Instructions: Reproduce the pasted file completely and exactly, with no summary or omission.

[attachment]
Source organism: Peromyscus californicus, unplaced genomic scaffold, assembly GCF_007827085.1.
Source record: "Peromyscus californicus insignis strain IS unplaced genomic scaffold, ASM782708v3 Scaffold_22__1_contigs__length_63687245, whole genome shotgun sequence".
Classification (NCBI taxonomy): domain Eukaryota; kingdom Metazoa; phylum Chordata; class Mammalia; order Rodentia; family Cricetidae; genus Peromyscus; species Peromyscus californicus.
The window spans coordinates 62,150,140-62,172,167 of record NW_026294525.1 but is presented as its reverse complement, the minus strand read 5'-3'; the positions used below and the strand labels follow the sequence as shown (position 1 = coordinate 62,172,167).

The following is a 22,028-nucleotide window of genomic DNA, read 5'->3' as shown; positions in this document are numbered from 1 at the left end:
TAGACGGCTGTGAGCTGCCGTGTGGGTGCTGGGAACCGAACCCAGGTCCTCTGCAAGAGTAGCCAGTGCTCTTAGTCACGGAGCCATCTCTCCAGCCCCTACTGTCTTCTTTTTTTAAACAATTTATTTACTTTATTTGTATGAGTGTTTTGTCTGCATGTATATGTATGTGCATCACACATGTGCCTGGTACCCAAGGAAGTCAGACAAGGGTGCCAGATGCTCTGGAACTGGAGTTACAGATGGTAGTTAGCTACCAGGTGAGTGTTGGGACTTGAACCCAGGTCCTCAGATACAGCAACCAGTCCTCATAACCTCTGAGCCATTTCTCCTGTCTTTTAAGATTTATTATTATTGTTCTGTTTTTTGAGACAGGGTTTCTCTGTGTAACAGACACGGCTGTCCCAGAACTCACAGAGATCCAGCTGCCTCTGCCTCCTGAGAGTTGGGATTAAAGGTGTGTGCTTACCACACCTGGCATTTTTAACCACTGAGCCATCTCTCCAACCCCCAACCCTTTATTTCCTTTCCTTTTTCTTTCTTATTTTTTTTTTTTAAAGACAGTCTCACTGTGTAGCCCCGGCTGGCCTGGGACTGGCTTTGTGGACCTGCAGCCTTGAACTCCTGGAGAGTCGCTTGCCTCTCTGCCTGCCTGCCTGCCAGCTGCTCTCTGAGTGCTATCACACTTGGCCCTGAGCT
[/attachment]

Source organism: Peromyscus californicus, unplaced genomic scaffold, assembly GCF_007827085.1.
Source record: "Peromyscus californicus insignis strain IS unplaced genomic scaffold, ASM782708v3 Scaffold_22__1_contigs__length_63687245, whole genome shotgun sequence".
Classification (NCBI taxonomy): domain Eukaryota; kingdom Metazoa; phylum Chordata; class Mammalia; order Rodentia; family Cricetidae; genus Peromyscus; species Peromyscus californicus.
The window spans coordinates 62,150,140-62,172,167 of record NW_026294525.1 but is presented as its reverse complement, the minus strand read 5'-3'; the positions used below and the strand labels follow the sequence as shown (position 1 = coordinate 62,172,167).

The following is a 22,028-nucleotide window of genomic DNA, read 5'->3' as shown; positions in this document are numbered from 1 at the left end:
TAGACGGCTGTGAGCTGCCGTGTGGGTGCTGGGAACCGAACCCAGGTCCTCTGCAAGAGTAGCCAGTGCTCTTAGTCACGGAGCCATCTCTCCAGCCCCTACTGTCTTCTTTTTTTAAACAATTTATTTACTTTATTTGTATGAGTGTTTTGTCTGCATGTATATGTATGTGCATCACACATGTGCCTGGTACCCAAGGAAGTCAGACAAGGGTGCCAGATGCTCTGGAACTGGAGTTACAGATGGTAGTTAGCTACCAGGTGAGTGTTGGGACTTGAACCCAGGTCCTCAGATACAGCAACCAGTCCTCATAACCTCTGAGCCATTTCTCCTGTCTTTTAAGATTTATTATTATTGTTCTGTTTTTTGAGACAGGGTTTCTCTGTGTAACAGACACGGCTGTCCCAGAACTCACAGAGATCCAGCTGCCTCTGCCTCCTGAGAGTTGGGATTAAAGGTGTGTGCTTACCACACCTGGCATTTTTAACCACTGAGCCATCTCTCCAACCCCCAACCCTTTATTTCCTTTCCTTTTTCTTTCTTATTTTTTTTTTTTAAAGACAGTCTCACTGTGTAGCCCCGGCTGGCCTGGGACTGGCTTTGTGGACCTGCAGCCTTGAACTCCTGGAGAGTCGCTTGCCTCTCTGCCTGCCTGCCTGCCAGCTGCTCTCTGAGTGCTATCACACTTGGCCCTGAGCT